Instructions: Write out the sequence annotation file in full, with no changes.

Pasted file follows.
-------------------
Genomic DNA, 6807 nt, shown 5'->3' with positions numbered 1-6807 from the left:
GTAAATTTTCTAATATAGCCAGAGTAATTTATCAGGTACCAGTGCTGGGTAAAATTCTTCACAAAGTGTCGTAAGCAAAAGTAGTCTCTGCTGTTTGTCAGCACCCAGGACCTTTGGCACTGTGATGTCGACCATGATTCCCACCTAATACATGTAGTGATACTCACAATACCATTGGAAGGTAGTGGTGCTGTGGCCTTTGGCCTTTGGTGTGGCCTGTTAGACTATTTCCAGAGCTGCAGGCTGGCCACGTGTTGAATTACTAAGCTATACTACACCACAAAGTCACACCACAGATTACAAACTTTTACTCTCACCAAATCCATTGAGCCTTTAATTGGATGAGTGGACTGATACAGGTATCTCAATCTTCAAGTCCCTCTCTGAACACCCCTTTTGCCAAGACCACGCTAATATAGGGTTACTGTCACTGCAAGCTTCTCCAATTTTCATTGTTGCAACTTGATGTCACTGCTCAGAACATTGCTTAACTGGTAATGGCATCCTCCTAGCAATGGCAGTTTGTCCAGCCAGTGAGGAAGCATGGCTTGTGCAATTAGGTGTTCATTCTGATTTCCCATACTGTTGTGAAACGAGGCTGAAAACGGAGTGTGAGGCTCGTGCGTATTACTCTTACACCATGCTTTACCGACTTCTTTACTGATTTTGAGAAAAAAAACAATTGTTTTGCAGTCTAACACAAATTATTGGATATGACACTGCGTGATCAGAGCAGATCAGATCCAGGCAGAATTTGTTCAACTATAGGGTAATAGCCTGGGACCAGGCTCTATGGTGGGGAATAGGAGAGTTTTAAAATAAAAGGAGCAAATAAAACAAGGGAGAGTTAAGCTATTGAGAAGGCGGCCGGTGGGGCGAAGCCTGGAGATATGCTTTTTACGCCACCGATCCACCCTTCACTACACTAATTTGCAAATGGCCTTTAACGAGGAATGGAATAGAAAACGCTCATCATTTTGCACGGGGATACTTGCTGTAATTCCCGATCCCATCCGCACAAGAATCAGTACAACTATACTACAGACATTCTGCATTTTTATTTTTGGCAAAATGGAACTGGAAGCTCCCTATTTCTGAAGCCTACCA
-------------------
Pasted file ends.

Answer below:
Genomic DNA, 6807 nt, shown 5'->3' with positions numbered 1-6807 from the left:
GTAAATTTTCTAATATAGCCAGAGTAATTTATCAGGTACCAGTGCTGGGTAAAATTCTTCACAAAGTGTCGTAAGCAAAAGTAGTCTCTGCTGTTTGTCAGCACCCAGGACCTTTGGCACTGTGATGTCGACCATGATTCCCACCTAATACATGTAGTGATACTCACAATACCATTGGAAGGTAGTGGTGCTGTGGCCTTTGGCCTTTGGTGTGGCCTGTTAGACTATTTCCAGAGCTGCAGGCTGGCCACGTGTTGAATTACTAAGCTATACTACACCACAAAGTCACACCACAGATTACAAACTTTTACTCTCACCAAATCCATTGAGCCTTTAATTGGATGAGTGGACTGATACAGGTATCTCAATCTTCAAGTCCCTCTCTGAACACCCCTTTTGCCAAGACCACGCTAATATAGGGTTACTGTCACTGCAAGCTTCTCCAATTTTCATTGTTGCAACTTGATGTCACTGCTCAGAACATTGCTTAACTGGTAATGGCATCCTCCTAGCAATGGCAGTTTGTCCAGCCAGTGAGGAAGCATGGCTTGTGCAATTAGGTGTTCATTCTGATTTCCCATACTGTTGTGAAACGAGGCTGAAAACGGAGTGTGAGGCTCGTGCGTATTACTCTTACACCATGCTTTACCGACTTCTTTACTGATTTTGAGAAAAAAAACAATTGTTTTGCAGTCTAACACAAATTATTGGATATGACACTGCGTGATCAGAGCAGATCAGATCCAGGCAGAATTTGTTCAACTATAGGGTAATAGCCTGGGACCAGGCTCTATGGTGGGGAATAGGAGAGTTTTAAAATAAAAGGAGCAAATAAAACAAGGGAGAGTTAAGCTATTGAGAAGGCGGCCGGTGGGGCGAAGCCTGGAGATATGCTTTTTACGCCACCGATCCACCCTTCACTACACTAATTTGCAAATGGCCTTTAACGAGGAATGGAATAGAAAACGCTCATCATTTTGCACGGGGATACTTGCTGTAATTCCCGATCCCATCCGCACAAGAATCAGTACAACTATACTACAGACATTCTGCATTTTTATTTTTGGCAAAATGGAACTGGAAGCTCCCTATTTCTGAAGCCTACCA